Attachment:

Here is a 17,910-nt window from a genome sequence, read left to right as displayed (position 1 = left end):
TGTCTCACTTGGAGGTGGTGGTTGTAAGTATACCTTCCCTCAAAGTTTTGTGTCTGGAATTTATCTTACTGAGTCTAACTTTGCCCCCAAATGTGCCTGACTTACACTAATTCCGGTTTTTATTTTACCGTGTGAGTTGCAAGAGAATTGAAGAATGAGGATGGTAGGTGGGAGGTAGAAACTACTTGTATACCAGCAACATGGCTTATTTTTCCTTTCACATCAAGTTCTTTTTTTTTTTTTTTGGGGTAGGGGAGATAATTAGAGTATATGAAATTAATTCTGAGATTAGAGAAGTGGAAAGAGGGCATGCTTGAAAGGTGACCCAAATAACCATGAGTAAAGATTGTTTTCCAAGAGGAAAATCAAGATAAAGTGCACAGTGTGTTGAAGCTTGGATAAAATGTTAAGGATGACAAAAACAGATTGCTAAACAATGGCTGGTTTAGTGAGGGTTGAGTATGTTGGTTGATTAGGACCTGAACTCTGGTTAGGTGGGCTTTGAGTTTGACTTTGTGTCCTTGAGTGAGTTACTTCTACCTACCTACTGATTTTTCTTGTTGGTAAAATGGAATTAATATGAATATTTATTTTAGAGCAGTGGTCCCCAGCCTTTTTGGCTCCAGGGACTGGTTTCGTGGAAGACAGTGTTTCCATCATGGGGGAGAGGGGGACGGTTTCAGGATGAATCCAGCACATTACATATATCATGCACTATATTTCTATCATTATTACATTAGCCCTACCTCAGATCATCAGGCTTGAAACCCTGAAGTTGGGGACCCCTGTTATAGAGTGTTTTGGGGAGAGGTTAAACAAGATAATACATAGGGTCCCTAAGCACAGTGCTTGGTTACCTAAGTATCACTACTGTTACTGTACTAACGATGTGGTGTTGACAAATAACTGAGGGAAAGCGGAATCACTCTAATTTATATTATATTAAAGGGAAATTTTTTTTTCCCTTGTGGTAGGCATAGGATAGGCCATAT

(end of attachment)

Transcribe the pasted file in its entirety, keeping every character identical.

Here is a 17,910-nt window from a genome sequence, read left to right as displayed (position 1 = left end):
TGTCTCACTTGGAGGTGGTGGTTGTAAGTATACCTTCCCTCAAAGTTTTGTGTCTGGAATTTATCTTACTGAGTCTAACTTTGCCCCCAAATGTGCCTGACTTACACTAATTCCGGTTTTTATTTTACCGTGTGAGTTGCAAGAGAATTGAAGAATGAGGATGGTAGGTGGGAGGTAGAAACTACTTGTATACCAGCAACATGGCTTATTTTTCCTTTCACATCAAGTTCTTTTTTTTTTTTTTTGGGGTAGGGGAGATAATTAGAGTATATGAAATTAATTCTGAGATTAGAGAAGTGGAAAGAGGGCATGCTTGAAAGGTGACCCAAATAACCATGAGTAAAGATTGTTTTCCAAGAGGAAAATCAAGATAAAGTGCACAGTGTGTTGAAGCTTGGATAAAATGTTAAGGATGACAAAAACAGATTGCTAAACAATGGCTGGTTTAGTGAGGGTTGAGTATGTTGGTTGATTAGGACCTGAACTCTGGTTAGGTGGGCTTTGAGTTTGACTTTGTGTCCTTGAGTGAGTTACTTCTACCTACCTACTGATTTTTCTTGTTGGTAAAATGGAATTAATATGAATATTTATTTTAGAGCAGTGGTCCCCAGCCTTTTTGGCTCCAGGGACTGGTTTCGTGGAAGACAGTGTTTCCATCATGGGGGAGAGGGGGACGGTTTCAGGATGAATCCAGCACATTACATATATCATGCACTATATTTCTATCATTATTACATTAGCCCTACCTCAGATCATCAGGCTTGAAACCCTGAAGTTGGGGACCCCTGTTATAGAGTGTTTTGGGGAGAGGTTAAACAAGATAATACATAGGGTCCCTAAGCACAGTGCTTGGTTACCTAAGTATCACTACTGTTACTGTACTAACGATGTGGTGTTGACAAATAACTGAGGGAAAGCGGAATCACTCTAATTTATATTATATTAAAGGGAAATTTTTTTTTCCCTTGTGGTAGGCATAGGATAGGCCATAT